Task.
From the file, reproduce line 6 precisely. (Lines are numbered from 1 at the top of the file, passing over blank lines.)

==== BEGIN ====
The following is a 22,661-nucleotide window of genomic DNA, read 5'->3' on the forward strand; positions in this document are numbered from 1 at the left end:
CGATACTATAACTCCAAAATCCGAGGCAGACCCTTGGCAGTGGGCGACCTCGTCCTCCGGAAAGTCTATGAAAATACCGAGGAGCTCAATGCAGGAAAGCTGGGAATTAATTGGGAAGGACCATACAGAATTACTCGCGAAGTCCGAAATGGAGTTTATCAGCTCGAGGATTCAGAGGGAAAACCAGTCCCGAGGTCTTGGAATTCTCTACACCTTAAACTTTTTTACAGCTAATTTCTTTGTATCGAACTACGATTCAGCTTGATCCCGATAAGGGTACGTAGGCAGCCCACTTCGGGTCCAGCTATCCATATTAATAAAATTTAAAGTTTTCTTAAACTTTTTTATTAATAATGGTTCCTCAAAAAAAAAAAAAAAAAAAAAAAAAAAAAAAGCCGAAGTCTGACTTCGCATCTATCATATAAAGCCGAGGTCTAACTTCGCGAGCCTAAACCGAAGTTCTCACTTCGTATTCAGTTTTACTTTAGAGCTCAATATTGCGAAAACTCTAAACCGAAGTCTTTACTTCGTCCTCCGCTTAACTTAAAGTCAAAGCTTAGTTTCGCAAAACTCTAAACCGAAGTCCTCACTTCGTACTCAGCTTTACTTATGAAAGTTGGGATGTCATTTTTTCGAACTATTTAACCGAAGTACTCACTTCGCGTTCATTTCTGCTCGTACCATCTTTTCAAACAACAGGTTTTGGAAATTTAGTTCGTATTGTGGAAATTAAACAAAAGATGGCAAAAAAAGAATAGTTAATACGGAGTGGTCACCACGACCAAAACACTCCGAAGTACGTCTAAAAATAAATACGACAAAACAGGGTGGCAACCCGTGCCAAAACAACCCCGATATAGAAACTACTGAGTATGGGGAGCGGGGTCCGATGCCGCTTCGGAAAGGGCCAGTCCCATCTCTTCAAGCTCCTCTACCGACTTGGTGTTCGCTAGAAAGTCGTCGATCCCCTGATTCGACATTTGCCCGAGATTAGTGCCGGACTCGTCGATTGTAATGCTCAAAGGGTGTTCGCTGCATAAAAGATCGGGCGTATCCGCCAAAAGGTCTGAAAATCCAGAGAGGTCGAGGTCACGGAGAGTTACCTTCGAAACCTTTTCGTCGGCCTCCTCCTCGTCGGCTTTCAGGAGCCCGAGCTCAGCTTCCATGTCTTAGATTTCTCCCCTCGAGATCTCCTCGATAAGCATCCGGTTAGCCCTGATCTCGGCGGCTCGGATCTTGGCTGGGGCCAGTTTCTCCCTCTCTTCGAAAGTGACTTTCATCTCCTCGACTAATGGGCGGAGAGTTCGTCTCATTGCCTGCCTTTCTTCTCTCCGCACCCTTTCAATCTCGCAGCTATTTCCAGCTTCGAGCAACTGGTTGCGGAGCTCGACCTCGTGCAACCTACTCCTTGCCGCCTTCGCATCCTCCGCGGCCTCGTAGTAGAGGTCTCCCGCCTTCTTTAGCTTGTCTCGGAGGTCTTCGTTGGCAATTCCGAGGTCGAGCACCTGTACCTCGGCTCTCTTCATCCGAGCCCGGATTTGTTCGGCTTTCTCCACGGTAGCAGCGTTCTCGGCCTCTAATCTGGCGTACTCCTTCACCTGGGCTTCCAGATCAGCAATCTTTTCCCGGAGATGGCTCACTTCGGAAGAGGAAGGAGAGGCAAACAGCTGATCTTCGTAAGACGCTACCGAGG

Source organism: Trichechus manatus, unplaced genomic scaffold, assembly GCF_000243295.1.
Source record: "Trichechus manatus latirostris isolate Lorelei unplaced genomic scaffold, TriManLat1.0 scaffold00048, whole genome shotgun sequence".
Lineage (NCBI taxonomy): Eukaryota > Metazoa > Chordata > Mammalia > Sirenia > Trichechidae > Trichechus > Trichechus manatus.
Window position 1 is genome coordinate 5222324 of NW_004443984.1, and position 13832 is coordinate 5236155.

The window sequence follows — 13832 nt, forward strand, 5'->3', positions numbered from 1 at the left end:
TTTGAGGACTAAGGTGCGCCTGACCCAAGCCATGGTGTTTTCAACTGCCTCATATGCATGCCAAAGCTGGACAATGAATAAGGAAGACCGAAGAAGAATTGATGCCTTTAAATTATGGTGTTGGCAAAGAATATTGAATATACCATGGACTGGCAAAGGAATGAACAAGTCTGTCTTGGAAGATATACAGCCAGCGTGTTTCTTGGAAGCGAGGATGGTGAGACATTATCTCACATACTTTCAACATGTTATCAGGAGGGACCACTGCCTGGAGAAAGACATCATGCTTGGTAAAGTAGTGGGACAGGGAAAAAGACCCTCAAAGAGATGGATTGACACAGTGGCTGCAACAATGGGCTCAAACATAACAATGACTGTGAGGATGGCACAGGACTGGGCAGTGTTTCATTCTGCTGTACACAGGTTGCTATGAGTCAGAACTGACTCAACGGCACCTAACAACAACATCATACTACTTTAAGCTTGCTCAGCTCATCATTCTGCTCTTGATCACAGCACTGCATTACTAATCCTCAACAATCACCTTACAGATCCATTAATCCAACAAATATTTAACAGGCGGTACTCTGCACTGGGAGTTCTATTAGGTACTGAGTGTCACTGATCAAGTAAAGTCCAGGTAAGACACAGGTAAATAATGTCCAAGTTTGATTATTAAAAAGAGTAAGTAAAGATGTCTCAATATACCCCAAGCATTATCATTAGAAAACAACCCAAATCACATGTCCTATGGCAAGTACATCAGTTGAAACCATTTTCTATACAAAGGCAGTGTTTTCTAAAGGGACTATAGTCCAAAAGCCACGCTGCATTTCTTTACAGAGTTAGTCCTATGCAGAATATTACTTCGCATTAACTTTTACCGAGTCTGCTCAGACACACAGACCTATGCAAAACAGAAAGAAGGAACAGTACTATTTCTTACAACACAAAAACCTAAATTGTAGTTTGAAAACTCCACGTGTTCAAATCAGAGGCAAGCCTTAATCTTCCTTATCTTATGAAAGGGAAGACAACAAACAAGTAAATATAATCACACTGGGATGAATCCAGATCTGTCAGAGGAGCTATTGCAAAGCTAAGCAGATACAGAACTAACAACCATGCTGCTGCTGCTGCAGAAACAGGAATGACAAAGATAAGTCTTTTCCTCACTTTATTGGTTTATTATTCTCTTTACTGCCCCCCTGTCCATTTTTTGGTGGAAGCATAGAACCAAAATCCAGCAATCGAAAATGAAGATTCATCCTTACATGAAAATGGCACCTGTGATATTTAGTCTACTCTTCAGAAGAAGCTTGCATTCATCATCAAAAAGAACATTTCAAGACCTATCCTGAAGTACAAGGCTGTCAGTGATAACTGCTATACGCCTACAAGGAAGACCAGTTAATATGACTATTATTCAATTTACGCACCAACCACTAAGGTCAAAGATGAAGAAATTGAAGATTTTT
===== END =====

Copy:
Window position 1 is genome coordinate 5222324 of NW_004443984.1, and position 13832 is coordinate 5236155.